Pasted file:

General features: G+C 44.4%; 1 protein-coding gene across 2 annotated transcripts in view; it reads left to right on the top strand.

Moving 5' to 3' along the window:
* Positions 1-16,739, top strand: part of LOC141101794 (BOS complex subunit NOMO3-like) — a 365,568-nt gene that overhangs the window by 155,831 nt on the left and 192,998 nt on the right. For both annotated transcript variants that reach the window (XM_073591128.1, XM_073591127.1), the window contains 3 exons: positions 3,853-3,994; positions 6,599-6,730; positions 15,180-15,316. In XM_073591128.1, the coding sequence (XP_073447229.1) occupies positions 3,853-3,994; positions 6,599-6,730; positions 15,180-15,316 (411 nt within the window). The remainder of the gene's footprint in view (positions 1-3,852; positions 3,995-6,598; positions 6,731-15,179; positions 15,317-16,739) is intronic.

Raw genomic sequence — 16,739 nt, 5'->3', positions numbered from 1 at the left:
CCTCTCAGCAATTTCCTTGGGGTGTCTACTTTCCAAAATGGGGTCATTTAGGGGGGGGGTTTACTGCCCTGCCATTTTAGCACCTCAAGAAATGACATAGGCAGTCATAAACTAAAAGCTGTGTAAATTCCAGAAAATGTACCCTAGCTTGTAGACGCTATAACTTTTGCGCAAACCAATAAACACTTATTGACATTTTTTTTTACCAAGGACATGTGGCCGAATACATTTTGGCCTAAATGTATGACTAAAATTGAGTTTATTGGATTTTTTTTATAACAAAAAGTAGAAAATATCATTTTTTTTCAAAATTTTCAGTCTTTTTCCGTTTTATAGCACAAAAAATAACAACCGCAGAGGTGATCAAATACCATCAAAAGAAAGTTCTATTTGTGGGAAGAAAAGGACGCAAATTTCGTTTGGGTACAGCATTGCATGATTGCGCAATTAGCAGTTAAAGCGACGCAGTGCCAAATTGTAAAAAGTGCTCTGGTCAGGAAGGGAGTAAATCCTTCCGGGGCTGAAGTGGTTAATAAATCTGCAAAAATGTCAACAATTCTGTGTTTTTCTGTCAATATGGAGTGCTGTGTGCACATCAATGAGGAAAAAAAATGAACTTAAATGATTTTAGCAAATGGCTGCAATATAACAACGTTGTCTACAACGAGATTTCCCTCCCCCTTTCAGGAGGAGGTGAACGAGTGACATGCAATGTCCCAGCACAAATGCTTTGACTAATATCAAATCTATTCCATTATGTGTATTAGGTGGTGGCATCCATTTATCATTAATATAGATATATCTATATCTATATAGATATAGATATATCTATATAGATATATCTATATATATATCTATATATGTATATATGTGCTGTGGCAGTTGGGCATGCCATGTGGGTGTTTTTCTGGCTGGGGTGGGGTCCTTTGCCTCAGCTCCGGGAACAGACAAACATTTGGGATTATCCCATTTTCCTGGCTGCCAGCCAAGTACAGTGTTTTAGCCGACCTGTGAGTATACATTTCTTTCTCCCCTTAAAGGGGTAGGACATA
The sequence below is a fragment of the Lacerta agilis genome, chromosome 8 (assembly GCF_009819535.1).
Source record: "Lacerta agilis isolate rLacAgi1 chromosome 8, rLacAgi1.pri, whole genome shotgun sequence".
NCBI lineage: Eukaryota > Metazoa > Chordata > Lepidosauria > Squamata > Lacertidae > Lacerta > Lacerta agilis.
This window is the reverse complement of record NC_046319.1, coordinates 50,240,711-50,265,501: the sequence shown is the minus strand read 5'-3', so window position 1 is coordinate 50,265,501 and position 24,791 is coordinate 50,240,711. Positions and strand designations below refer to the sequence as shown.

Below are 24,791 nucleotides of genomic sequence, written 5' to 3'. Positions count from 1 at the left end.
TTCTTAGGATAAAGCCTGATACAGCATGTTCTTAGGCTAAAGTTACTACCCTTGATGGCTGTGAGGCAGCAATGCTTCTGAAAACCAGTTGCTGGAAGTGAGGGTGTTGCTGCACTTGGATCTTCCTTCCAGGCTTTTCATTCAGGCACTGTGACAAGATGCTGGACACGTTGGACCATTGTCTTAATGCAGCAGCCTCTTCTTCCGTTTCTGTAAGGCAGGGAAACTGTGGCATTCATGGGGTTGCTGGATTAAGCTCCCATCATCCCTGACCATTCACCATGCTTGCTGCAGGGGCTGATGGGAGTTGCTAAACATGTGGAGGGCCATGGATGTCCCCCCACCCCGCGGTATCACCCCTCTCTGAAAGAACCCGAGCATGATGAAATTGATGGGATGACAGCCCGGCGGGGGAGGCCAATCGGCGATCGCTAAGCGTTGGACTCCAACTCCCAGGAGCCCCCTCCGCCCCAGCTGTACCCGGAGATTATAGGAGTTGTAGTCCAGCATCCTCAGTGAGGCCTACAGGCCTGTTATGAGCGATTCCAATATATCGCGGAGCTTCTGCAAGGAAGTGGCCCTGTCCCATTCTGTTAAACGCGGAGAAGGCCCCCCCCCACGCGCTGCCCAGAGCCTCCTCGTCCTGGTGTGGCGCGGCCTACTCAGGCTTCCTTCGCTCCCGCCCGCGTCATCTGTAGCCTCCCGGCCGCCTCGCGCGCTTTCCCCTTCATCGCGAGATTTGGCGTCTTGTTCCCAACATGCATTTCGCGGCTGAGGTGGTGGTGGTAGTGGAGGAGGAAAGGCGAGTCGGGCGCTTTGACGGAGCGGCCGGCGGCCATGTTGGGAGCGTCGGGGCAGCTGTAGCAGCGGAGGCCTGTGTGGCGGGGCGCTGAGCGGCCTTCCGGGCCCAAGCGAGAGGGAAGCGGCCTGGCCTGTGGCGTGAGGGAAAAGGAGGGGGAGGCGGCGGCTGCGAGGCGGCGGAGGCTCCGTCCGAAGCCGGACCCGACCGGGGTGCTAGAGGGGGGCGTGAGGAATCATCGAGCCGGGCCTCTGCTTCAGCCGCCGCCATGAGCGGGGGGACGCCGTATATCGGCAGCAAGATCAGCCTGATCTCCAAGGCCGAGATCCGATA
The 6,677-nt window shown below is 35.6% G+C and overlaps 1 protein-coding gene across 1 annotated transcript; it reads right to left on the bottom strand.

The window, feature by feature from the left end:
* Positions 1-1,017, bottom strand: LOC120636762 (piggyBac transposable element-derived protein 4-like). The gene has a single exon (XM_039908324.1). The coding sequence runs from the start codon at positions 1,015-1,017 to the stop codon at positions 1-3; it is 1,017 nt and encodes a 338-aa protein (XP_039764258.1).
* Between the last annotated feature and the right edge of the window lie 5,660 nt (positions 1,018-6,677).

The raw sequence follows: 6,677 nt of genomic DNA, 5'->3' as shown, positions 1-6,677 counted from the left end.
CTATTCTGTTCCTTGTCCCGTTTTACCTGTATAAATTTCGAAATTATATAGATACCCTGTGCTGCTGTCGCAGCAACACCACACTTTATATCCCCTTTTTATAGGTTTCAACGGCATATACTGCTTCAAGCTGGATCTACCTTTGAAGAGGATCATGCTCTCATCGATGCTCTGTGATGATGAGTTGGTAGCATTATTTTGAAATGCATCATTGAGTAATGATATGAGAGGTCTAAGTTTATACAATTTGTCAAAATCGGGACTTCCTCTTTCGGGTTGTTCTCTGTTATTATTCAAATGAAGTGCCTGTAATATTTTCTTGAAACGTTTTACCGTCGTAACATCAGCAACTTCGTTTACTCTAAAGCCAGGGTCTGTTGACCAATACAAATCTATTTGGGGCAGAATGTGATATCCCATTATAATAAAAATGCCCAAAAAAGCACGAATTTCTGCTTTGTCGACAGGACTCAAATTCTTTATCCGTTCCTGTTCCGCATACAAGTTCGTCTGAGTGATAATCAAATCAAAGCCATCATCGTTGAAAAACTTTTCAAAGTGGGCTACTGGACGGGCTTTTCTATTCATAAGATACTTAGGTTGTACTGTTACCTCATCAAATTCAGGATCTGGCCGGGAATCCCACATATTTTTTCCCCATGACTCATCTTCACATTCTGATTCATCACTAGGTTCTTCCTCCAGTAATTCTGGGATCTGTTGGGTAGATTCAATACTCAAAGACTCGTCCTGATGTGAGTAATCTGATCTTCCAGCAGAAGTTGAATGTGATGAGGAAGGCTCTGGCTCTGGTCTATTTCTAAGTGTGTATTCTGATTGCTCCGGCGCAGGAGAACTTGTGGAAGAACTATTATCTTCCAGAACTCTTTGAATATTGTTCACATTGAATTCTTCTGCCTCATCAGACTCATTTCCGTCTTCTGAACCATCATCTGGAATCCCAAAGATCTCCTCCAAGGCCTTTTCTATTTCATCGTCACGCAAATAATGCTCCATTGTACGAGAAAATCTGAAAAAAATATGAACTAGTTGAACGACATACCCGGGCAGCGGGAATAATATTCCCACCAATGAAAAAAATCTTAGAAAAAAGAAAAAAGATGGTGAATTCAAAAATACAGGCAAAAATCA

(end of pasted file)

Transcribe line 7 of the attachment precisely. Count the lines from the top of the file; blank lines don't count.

Source record: "Lacerta agilis isolate rLacAgi1 chromosome 8, rLacAgi1.pri, whole genome shotgun sequence".